This Stock Is a Sleeper
Dan is a member of The Motley Fool Blog Network -- entries represent the personal opinion of the blogger and are not formally edited.
Bed Bath & Beyond (NASDAQ: BBBY) has outperformed Target (NYSE: TGT) and Wal-Mart (NYSE: WMT) year to date, as well as over a three-year time frame. It also managed to grow during the height of The Great Recession. This is a testament to its quality management and strong brand. While future prospects for the company are much brighter than the average retailer, there are a few things you should watch out for.
Bed Bath & Beyond currently owns and operates approximately 1,100 stores in North America. Bed Bath & Beyond aims to increase this number to 1,300 stores. Considering the company’s recent successes and stellar balance sheet, this type of expansion makes sense. It’s not too big, meaning it should be manageable.
Bed Bath & Beyond is trying to increase its online presence. Help is required in this area considering numbers provided by Alexa.com.
Over the past three months for bedbathandbeyond.com, pageviews-per-user declined 7.51%, time-on-site dropped 4%, and searches (often indicates first-time shoppers) plummeted 13%. Another negative is that the most overrepresented age demographic is 65+. If Bed Bath & Beyond wants to see continued long-term growth, it needs to target a younger age demographic. On the other hand, it might not matter (see below).
Bed Bath & Beyond recently acquired Cost Plus World Market and Linen Holdings, which has helped drive top-line growth. Online traffic for worldmarket.com has been steady, and the most overrepresented age demographic is 25-34. This fact proves Bed Bath & Beyond made a smart acquisition as it allows the company to target different age groups.
Placed, an analytics provider, ran an interesting study earlier this year. The study, titled, “Aisle to Amazon” aimed to indicate which physical retailers were most susceptible to Amazon. After studying 15,000 consumers, the study showed that Bed Bath & Beyond was the most vulnerable retailer to Amazon. This was based on how many shoppers visited Bed Bath & Beyond just to price-shop and then bought their product(s) at Amazon.
Another concern is rising interest rates. The 30-year fixed mortgage rate now stands at 4.51%, and it’s only going to move up. A 4.51% rate won’t impact homebuyers, but as this number approaches 6%, there will likely be a slowdown in home buying. This, of course, would be bad news for Bed Bath & Beyond as it’s a place where new homeowners like to shop.
A third concern relates to increased promotions, higher markdowns, and growing operating costs. And while they're fairly generic for retailers, these trends might affect margins going forward.
Bed Bath & Beyond vs. peers
Bed Bath & Beyond has seen consistent revenue and earnings increases and it always delivers profits. There might not be a dividend, but this can be looked as a positive as it allows the balance sheet to remain impeccable, and it provides for more capital for expansion plans. It should also be noted that growth has been possible without debt -- a very good sign.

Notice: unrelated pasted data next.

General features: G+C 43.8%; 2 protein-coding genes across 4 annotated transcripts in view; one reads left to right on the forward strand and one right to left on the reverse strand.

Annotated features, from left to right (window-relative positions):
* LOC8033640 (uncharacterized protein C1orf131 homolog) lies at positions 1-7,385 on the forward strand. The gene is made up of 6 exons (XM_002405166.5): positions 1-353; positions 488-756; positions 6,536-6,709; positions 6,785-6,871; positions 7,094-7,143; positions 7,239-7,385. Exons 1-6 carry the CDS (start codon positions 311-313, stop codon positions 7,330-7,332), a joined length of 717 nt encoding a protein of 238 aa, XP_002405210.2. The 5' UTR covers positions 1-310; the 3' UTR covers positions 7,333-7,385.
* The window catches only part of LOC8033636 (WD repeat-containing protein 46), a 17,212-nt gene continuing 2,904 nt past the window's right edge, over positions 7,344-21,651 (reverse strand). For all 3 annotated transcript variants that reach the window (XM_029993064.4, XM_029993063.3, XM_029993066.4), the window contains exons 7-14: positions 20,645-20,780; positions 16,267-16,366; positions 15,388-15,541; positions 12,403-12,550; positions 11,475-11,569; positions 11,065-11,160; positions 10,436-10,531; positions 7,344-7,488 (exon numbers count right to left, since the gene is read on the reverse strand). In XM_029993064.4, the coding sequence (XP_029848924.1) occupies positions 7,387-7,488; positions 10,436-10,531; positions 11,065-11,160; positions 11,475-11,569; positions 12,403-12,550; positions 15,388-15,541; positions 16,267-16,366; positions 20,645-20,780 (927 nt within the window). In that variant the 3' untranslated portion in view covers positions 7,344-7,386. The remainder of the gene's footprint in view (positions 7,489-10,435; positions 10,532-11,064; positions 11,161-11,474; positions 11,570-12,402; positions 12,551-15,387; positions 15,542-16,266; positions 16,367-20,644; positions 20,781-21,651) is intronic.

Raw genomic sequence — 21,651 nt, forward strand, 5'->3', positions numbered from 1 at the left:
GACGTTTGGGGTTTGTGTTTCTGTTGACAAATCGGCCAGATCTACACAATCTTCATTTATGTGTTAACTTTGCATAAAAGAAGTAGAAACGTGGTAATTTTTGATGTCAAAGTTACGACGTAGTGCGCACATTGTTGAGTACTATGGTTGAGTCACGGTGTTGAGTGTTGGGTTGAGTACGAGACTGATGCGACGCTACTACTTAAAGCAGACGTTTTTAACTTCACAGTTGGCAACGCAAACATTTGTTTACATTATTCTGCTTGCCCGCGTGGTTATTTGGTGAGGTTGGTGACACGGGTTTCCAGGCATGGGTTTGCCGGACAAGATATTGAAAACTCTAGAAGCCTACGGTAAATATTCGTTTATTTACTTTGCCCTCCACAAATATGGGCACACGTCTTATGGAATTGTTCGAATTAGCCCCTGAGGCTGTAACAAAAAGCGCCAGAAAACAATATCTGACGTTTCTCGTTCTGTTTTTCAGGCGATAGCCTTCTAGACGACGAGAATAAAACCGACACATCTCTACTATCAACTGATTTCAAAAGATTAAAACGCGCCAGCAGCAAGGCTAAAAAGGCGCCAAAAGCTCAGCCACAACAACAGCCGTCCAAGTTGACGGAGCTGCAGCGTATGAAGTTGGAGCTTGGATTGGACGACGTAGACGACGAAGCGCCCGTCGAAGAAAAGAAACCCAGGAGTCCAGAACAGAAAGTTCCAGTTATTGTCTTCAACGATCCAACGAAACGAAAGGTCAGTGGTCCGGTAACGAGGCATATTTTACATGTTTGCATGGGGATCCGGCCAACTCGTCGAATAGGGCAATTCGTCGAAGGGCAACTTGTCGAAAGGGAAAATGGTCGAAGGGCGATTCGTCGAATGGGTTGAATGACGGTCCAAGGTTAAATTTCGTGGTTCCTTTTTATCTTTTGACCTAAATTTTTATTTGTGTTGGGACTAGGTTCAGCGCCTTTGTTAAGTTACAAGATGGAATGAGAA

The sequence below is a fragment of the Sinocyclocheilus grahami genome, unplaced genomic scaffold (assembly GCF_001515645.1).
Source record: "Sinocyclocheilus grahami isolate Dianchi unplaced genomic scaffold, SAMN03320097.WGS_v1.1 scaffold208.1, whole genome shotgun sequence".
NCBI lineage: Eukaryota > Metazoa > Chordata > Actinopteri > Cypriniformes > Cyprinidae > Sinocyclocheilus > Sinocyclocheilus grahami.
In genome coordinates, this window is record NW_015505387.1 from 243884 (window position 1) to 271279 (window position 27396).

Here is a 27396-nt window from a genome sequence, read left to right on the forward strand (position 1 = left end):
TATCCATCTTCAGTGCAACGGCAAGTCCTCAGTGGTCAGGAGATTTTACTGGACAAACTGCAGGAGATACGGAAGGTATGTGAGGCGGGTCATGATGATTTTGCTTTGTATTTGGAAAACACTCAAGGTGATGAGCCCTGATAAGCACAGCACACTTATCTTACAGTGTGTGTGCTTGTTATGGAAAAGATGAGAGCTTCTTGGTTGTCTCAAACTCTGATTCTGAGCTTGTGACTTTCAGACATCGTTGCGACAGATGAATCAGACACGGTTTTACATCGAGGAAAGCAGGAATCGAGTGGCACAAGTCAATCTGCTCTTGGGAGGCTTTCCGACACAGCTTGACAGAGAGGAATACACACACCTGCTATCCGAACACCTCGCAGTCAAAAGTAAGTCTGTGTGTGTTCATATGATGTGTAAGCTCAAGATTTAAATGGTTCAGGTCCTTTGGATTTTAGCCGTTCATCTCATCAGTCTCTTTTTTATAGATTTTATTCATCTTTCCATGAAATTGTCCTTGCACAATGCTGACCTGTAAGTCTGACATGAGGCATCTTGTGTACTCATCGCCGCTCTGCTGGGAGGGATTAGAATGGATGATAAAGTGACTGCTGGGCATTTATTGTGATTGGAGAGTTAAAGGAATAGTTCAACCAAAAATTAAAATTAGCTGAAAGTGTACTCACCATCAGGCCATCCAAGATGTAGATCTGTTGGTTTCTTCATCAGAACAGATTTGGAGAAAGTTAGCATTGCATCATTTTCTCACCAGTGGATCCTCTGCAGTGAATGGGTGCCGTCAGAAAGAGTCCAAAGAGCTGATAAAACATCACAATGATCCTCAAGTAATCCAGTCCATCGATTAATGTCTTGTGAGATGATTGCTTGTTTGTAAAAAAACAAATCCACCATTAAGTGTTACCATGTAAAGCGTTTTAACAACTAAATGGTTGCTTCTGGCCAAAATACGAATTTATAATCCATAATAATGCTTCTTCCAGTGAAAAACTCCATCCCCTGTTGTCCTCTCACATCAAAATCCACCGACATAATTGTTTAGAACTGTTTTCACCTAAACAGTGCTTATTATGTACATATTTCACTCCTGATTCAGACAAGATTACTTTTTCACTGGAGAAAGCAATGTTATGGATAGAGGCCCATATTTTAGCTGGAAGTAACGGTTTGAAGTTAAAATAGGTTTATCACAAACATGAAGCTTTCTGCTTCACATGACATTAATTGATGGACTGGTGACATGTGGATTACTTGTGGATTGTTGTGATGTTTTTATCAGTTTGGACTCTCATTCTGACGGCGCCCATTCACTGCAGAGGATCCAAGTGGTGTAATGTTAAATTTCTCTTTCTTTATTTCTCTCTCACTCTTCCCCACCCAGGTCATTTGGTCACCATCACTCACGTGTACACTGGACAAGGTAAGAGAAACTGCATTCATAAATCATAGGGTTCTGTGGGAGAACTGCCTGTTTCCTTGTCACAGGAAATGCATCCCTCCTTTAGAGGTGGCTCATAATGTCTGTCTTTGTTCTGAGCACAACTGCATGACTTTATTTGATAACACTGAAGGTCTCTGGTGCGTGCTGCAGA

Part of the reason this company is able to perform so well in a difficult environment is because it offers different price points for its merchandise, depending on the quality of that item. This draws different types of consumers to its stores.
Wal-Mart might not seem like a major threat to Bed Bath & Beyond, but it threatens every retailer on the planet. Wal-Mart’s low prices attract hordes of value-focused consumers. The quality of its products might not be as good as its peers, but fewer consumers are looking for top quality in today’s economic environment.
Wal-Mart consistently increases its revenue and earnings, and debt management is good, which allows for a 2.40% yield. Wal-Mart might steal some market share from Bed Bath & Beyond, but it should not be the primary cause for its demise.
Target is somewhere in the middle. Its products aren’t as high quality as what you might find at Bed Bath & Beyond, and it’s prices aren’t as low as Wal-Mart, but checkout lines are incredibly fast, the atmosphere is clean, and generally goes after the same type of customer as Bed Bath & Beyond.
Target has also seen continuous revenue and earnings growth through the years, and like Wal-Mart, it yields 2.40%. The good news for Bed Bath & Beyond is that Target hasn’t been performing well in its home goods segment. Overall, Target will do just fine thanks to strong performances in other segments, but many feel Target is more of a real estate play. And that's because it owns a good chunk of its properties.
Since Wal-Mart doesn’t offer top quality home goods, and considering Target isn’t performing well in home goods, it would seem as though Amazon is the biggest threat. And while that might be true, there will always be a need for a brick and mortar retailer of home goods.
Many people like to see what they're buying for their home, prior to purchasing it. That being the case, there is no real direct threat to Bed Bath & Beyond. It's highly specialized and serves a niche. Overall, Bed Bath & Beyond looks to be a decent long-term investment.
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Dan Moskowitz has no position in any stocks mentioned. The Motley Fool recommends Bed Bath & Beyond. Try any of our Foolish newsletter services free for 30 days. We Fools may not all hold the same opinions, but we all believe that considering a diverse range of insights makes us better investors. The Motley Fool has a disclosure policy. Is this post wrong? Click here. Think you can do better? Join us and write your own!